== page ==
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  • House of Cards is a political thriller tv series based upon the novel written by Michael Dobbs, a former Chief of Staff at Conservative Party headquarters, which was set at the end of Margaret Thatcher's tenure as Prime Minister of the United Kingdom. In 1990, it was televised in a critically and popularly acclaimed television drama serial by the BBC in four parts, from 18 November - 9 December 1990. The story was adapted by Andrew Davies. Dobbs's novel was also dramatised for radio for BBC World Service in 1996, by Neville Teller. The House of Cards trilogy was ranked 84th in the British Film Institute list of the 100 Greatest British Television Programmes.Overview The antihero of House of Cards is a fictional Conservative Chief Whip, Francis Urquhart (the entire concept came from the initials, 'F.U.') played by Ian Richardson. The plot follows his amoral and manipulative scheme to become leader of the governing party, and hence Prime Minister of the UK. It appears that Dobbs did not envisage writing the second and third books. The screenplay of the BBC's dramatisation of House of Cards had to differ from the book in order to allow future series. Dobbs wrote two following books To Play the King and The Final Cut which were televised in 1993 and 1995 respectively. House of Cards draws heavily from Shakespeare's Macbeth and Richard III, both of which examine issues of power, unbridled ambition and corruption. Richardson said he based his performance of the scheming Francis Urquhart on the way Shakespeare portrayed Richard III."I couldn't possibly comment" Frequently during the drama, Urquhart talks through the camera to the audience, breaking the fourth wall. The drama also introduced and popularised the phrase: 'You may very well think that; I couldn't possibly comment'. It was used by Urquhart whenever he could not be seen to agree with a question, with the emphasis on either the 'I' or the 'possibly' depending on the situation. The phrase was even quoted in the House of Commons following the series.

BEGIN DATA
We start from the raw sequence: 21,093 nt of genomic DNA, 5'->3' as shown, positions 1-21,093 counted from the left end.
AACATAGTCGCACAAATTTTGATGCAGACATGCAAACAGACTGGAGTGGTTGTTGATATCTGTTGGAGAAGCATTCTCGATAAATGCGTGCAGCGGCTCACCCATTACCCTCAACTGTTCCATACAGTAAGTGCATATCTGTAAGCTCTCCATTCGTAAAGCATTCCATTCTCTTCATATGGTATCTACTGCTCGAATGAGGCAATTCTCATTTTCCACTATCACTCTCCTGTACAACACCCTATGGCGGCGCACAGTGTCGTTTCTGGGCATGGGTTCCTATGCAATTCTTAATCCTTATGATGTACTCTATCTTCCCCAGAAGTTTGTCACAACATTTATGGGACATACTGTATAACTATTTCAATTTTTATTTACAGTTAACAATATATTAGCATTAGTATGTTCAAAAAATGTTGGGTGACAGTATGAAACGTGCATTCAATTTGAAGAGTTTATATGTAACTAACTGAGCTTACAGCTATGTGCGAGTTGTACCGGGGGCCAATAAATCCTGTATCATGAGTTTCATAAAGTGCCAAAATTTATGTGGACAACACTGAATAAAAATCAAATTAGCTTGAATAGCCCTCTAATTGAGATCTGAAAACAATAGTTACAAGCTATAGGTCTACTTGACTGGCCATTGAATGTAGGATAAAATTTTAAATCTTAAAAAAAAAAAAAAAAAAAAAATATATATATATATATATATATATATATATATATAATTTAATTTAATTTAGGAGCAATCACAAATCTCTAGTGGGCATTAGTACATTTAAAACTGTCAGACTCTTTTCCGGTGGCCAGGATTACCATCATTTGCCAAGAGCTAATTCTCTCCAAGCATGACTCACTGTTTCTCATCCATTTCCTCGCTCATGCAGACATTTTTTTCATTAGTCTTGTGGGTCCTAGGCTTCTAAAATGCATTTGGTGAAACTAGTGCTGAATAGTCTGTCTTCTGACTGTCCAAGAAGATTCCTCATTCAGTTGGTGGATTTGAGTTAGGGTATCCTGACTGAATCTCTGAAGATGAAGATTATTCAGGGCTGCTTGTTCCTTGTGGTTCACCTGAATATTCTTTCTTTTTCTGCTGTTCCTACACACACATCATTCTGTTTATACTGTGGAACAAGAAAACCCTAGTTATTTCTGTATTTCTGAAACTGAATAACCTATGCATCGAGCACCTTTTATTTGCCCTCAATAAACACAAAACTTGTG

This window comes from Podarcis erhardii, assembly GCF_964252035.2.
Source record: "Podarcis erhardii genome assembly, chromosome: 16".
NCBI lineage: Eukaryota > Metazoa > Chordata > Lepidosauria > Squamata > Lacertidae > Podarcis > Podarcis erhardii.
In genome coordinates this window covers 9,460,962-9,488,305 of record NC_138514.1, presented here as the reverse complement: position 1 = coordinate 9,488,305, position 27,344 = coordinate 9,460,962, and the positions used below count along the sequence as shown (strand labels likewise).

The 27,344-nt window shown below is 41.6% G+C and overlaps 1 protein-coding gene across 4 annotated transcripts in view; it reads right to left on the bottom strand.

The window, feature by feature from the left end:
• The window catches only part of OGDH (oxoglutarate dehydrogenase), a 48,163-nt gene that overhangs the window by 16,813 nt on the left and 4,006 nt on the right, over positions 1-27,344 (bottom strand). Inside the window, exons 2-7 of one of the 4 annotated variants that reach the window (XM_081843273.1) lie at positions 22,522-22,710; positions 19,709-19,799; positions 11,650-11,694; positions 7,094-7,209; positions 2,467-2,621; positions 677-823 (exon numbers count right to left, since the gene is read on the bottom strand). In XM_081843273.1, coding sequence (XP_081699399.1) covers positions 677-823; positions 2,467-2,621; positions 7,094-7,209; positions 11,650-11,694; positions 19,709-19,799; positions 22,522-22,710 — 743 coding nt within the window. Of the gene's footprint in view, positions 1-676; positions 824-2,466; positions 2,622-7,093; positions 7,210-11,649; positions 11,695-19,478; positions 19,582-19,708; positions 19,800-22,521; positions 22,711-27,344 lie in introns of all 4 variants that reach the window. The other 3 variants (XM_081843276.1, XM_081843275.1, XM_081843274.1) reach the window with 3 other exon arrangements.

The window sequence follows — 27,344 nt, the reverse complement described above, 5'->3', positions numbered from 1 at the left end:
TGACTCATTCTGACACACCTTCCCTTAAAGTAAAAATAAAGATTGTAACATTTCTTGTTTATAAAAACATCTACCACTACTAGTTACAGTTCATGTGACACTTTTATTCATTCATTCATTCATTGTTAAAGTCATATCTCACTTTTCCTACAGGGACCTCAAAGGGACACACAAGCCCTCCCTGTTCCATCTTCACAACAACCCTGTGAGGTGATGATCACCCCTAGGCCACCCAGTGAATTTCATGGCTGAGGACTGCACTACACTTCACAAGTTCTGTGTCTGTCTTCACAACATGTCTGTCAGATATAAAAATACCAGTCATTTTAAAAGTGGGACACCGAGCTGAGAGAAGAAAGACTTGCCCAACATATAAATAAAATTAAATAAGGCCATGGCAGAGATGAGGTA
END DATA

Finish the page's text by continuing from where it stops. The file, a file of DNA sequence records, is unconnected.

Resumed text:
• House of Cards is a 1990 British political thriller television drama serial by the BBC in four episodes, set after the end of Margaret Thatcher's tenure as Prime Minister of the United Kingdom. It was televised from 18 November to 9 December 1990, to critical and popular acclaim. The story was adapted by Andrew Davies from a novel written by Michael Dobbs, a former Chief of Staff at Conservative Party headquarters. Dobbs's novel was also dramatised for radio for BBC World Service in 1996, by Neville Teller, and had two television sequels. The opening and closing theme music for those TV series is entitled "Francis Urquhart's March". House of Cards was ranked 84th in the British Film Institute list of the 100 Greatest British Television Programmes in 2000. In 2013, the serial and the Dobbs novel were the basis for a US adaptation set in Washington, D.C., commissioned and released by Netflix.

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